She had been overseeing an AU$129 million revamp of the track’s ageing facilities.

“It is with great sadness that the team of the Spa-Francorchamps circuit have been informed of the death of Nathalie Maillet, CEO,” the circuit said in a brief statement.

“On this very sad day, the whole staff wish to present their most sincere condolences to Nathalie’s family and friends.

“The circuit, but also motor racing, has lost today a passionate woman, strong in her convictions and always looking to the future.”

Melchior Wathelet, chairman of the board of directors of the Spa-Francorchamps circuit, added: “My thoughts are with Nathalie’s family, her parents, her loved ones and her teams.

The F1 season will resume at the Spa-Francorchamps circuit later this month. (Photo by Lars Baron / POOL / AFP)Source: AFP

“I know how much this news will upset our teams and I would like to offer my sincere condolences to the entire circuit team on behalf of the entire board.

“Today, we are losing a highly respected lady, a true leader who will be greatly missed. Nathalie had become the face of the circuit, she embodied the passion for racing that we all share.”

The FIA, F1’s governing body, also expressed its condolences for Maillet’s passing.

“The FIA has been saddened to learn of the tragic death of Nathalie Maillet.

“Nathalie was the Chief Executive Officer at Circuit of Spa-Francorchamps since 2016 during which time she oversaw major development of the iconic racetrack which hosts a number of FIA championships.

“On behalf of the entire motorsport community, we wish to extend our condolences to her family and friends.”

In poignant timing, the next race on the F1 calendar is the Belgian Grand Prix, which will be held at the Spa Francorchamps Circuit on 29 August.

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Nathalie Maillet murder, Franz Dubois suicide, mistress



The boss of a Formula 1 circuit who was shot dead was reportedly killed by her husband after he found her in bed with her mistress.

Nathalie Maillet, 51, the CEO of the Spa-Francorchamps F1 circuit, was found dead at her home in Gouvy, Belgium on Sunday.

Police say Maillet was at home with her alleged mistress Ann Lawrence Durviaux, 53, when her husband Franz Dubois confronted the pair, who were in the bedroom.

Dubois then reportedly pulled out a gun and killed both the women before turning the gun on himself.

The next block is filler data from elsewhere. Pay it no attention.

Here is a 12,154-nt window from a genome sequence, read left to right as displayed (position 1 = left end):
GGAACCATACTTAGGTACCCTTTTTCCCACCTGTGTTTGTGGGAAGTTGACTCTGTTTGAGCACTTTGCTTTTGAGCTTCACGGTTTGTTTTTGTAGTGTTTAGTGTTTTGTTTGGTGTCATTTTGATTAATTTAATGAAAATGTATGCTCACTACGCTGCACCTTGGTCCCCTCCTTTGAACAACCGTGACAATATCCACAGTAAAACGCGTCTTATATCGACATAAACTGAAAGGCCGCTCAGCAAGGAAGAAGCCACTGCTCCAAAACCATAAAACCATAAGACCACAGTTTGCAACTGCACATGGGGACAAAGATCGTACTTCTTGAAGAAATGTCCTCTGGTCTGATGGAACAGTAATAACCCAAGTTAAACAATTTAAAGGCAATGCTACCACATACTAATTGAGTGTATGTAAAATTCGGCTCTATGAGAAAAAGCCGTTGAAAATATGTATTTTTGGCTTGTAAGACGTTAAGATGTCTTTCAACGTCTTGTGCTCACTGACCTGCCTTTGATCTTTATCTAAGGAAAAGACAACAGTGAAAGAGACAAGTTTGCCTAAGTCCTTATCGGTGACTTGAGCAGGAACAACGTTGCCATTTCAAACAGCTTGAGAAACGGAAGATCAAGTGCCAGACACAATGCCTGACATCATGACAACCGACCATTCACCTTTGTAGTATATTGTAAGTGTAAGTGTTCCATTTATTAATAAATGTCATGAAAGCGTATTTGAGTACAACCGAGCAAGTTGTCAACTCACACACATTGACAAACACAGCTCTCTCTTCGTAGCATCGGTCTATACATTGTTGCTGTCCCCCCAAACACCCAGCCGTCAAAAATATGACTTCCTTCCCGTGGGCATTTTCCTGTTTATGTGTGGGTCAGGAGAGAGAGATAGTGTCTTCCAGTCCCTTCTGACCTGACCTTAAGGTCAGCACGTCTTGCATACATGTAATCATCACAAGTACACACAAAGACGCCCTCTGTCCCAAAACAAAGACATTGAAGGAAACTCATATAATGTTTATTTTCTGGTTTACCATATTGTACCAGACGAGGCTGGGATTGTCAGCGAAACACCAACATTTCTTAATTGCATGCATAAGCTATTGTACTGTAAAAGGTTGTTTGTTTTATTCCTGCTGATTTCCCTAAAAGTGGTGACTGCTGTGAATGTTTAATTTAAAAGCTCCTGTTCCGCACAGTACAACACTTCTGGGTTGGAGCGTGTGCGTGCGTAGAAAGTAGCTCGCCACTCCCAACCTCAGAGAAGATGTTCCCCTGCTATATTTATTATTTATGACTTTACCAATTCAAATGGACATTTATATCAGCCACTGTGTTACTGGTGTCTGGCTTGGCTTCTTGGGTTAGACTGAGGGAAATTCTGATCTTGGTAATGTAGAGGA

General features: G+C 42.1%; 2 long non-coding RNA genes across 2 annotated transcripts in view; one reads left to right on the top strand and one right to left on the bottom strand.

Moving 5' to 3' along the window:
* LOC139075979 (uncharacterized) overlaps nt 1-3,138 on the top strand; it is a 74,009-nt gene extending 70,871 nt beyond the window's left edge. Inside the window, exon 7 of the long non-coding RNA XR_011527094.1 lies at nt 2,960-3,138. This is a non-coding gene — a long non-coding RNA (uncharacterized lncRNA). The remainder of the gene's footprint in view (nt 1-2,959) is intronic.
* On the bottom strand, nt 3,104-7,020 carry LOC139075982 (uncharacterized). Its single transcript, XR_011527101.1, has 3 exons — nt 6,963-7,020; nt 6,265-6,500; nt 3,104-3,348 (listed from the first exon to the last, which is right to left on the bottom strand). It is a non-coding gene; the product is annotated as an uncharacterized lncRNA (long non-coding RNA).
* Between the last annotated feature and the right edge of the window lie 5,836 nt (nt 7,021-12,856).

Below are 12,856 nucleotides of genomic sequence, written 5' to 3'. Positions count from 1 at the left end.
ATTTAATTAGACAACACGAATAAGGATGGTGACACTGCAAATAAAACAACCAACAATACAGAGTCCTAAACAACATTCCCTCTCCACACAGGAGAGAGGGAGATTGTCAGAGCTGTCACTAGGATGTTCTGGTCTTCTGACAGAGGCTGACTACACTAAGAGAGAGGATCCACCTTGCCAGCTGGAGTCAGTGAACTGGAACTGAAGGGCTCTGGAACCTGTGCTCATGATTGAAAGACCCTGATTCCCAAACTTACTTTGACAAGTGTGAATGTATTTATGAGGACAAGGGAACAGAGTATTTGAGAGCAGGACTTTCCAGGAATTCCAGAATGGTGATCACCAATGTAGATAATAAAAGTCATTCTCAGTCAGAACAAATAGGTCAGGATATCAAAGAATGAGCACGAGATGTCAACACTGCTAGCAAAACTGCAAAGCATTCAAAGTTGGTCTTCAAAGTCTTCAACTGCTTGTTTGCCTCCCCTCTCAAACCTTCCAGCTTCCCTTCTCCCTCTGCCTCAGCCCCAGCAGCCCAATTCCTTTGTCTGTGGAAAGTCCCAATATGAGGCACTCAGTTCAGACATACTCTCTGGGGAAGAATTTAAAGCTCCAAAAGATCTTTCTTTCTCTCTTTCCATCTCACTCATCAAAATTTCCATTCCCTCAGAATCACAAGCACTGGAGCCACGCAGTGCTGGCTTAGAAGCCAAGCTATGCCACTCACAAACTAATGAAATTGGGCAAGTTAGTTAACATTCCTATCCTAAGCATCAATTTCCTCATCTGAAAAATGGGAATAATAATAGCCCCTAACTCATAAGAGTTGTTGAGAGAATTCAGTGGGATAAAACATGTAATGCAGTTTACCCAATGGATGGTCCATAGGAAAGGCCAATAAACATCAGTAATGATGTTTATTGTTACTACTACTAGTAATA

The public prosecutor said in a statement: “At 00:10, the bodies of two women and one man were discovered by the police in a house in Gouvy, all three presenting gunshot wounds.

“According to our information, the male individual voluntarily used his firearm to kill both women, including his wife, before killing himself.”

Maillet became the general manager of Spa-Francorchamps in 2016 and oversaw the modernisation of the circuit which hosted its first Grand Prix in 1925.

Dubois was also a well-known figure in the world of motorsport both as a team owner and as the co-founder of the VW Fun Cup series.

Veronique Leonard, the mayor of Gouvy, said in a statement: “I was warned, around 2.30am, by the police, that a double murder, followed by a suicide, had been committed in the house.”

Tributes flowed in for Maillet from the motorsport community.

Melchior Wathelet, Chairman of the Board of Directors of the Circuit de Spa-Francorchamps, said: “ My thoughts are with Nathalie’s family, her parents, her relatives but also her teams.

“I know how this news will upset her staff and I wish on behalf of the entire Board of Directors to offer my sincere condolences to the entire Circuit team.”

“Today we are losing a very great lady, a motorsports lover and enthusiast, a true leader who will be sorely missed. Nathalie had become the face of the circuit, she embodied this passion for racing that we all share.”

The FIA, F1’s governing body, also expressed its condolences for Maillet’s passing.

“The FIA has been saddened to learn of the tragic death of Nathalie Maillet.

“Nathalie was the Chief Executive Officer at Circuit of Spa-Francorchamps since 2016 during which time she oversaw major development of the iconic racetrack which hosts a number of FIA championships.

“On behalf of the entire motorsport community, we wish to extend our condolences to her family and friends.”

The investigation is reportedly ongoing with forensics teams and ballistics experts examining the scene of the crime.

This story first appeared on The Sun and was reproduced with permission